Toyota Prius sets Nurburgring economy record

Toyota has been to the Nurburgring in the Prius plug-in hybrid, setting a lap record of sorts. Details and pictures here

Toyota has set a new record at the Nurburgring by completing a lap with average consumption of 698mpg. Requiring less than five tablespoons of petrol to complete the 12.9 mile lap, the plug-in hyrbid hatchback is the first car to set a record for economy at the notorious ‘Green Hell.’

Risks were certainly lower than the usual high speed ‘Ring attempts, because the Prius averaged just 40mph across the length of the lap, only just exceeding the 37mph minimum enforced for safety. It crossed the line in 20mins 59secs, more than 13mins slower than Toyota’s EV P002 laptime set in 2012. But in doing so, the Prius achieved an mpg figure that dwarfed the claimed 134mpg figure.

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The car did feature a few TRD modifications, but all of these were made to improve the car’s appearance and actually had no effect on performance. That meant the standard 1.8-litre petrol engine and electric motor gave the car just 99bhp, though for most of the lap a significant amount less was required as the electronic motor worked without any form of assistance.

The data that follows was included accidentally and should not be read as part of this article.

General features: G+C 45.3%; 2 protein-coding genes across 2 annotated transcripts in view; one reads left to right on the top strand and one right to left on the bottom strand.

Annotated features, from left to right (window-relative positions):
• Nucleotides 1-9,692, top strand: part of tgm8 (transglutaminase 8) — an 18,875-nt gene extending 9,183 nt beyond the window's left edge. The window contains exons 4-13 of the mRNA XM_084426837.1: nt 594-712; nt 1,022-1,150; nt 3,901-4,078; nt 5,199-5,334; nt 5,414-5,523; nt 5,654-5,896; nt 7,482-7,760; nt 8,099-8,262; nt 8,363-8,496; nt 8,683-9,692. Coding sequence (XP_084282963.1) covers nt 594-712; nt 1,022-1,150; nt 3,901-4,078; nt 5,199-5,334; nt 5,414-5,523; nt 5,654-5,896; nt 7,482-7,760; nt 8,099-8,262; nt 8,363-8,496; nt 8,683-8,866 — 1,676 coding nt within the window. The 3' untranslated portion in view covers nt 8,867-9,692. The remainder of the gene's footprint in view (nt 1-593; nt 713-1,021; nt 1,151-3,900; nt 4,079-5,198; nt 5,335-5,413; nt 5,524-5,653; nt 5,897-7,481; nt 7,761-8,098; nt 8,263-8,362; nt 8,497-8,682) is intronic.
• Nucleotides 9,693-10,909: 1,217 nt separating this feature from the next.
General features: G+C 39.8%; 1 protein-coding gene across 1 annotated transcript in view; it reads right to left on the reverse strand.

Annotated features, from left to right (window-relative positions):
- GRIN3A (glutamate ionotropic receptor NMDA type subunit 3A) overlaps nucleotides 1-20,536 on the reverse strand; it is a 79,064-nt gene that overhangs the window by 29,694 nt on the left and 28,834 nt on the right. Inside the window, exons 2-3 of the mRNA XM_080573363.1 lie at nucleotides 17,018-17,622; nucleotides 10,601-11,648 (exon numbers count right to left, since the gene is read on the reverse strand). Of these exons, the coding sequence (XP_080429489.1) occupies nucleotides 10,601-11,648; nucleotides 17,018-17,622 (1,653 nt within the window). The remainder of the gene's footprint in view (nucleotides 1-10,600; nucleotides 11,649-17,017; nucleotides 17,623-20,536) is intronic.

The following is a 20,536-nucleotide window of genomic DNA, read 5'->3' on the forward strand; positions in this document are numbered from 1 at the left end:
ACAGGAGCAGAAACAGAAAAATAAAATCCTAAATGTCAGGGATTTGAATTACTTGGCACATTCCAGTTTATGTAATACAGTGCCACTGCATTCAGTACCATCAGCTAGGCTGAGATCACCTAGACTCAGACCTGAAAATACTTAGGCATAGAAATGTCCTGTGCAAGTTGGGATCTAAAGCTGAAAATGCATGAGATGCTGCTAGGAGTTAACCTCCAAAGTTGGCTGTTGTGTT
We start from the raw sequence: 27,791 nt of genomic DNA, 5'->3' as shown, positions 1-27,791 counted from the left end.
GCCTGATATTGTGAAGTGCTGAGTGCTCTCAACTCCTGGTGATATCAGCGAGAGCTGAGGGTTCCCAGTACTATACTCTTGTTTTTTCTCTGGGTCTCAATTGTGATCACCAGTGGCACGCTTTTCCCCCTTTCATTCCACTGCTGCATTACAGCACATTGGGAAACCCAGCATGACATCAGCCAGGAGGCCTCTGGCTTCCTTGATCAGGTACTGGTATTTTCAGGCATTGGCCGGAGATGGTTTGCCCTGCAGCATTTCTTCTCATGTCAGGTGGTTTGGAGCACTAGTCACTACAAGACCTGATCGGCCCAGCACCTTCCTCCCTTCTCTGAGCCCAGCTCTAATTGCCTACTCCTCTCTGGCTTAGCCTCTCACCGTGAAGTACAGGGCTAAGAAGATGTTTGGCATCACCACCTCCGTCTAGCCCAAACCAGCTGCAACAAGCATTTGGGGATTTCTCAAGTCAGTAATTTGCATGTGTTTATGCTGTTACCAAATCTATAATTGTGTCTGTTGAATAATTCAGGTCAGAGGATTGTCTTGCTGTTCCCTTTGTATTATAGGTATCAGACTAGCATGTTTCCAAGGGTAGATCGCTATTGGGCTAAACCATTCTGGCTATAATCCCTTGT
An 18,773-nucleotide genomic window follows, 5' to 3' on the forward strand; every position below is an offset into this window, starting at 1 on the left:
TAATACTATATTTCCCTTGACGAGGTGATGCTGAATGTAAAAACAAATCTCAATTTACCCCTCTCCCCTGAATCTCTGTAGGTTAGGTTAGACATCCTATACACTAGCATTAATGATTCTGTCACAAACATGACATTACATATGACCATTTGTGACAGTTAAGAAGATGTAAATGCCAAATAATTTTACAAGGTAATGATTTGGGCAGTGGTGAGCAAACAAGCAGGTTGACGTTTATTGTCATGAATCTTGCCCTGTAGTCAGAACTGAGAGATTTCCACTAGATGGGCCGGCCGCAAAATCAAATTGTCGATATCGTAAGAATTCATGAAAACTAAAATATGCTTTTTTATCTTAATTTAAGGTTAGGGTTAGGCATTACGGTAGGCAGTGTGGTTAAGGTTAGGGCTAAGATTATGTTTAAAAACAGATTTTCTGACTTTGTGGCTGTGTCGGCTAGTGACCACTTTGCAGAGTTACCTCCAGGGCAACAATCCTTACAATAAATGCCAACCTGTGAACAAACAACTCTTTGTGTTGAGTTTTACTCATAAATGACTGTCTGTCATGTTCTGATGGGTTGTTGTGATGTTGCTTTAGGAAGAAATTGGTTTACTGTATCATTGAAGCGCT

The car’s driver, motoring journalist Joe Clifford, believes the car could have completed the lap on full electric power alone had it been on a less challenging circuit. ‘The difference here is a rise and fall in elevation of around 1000 feet. In fact it was only on one long climb that the petrol engine cut in, and then only for a short while. Without that, we think we might have even achieved the ultimate 999.9mpg read-out - the highest figure the display can show.’

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Whilst most commutes don’t involve travelling along the unrestricted tarmac of an ex-GP circuit, they are often between 10-15 miles in length. It’s for this reason Toyota believes the record is of significant importance, because it proves you can drive the Prius to and from work with truly lunar levels of fuel economy. 

Though this doesn’t account for the fact most commutes also include rush hour traffic jams and far less eco driving styles, it does at least demonstrate the strengths of the rechargeable lithium-ion battery often found in new hybrid road cars.

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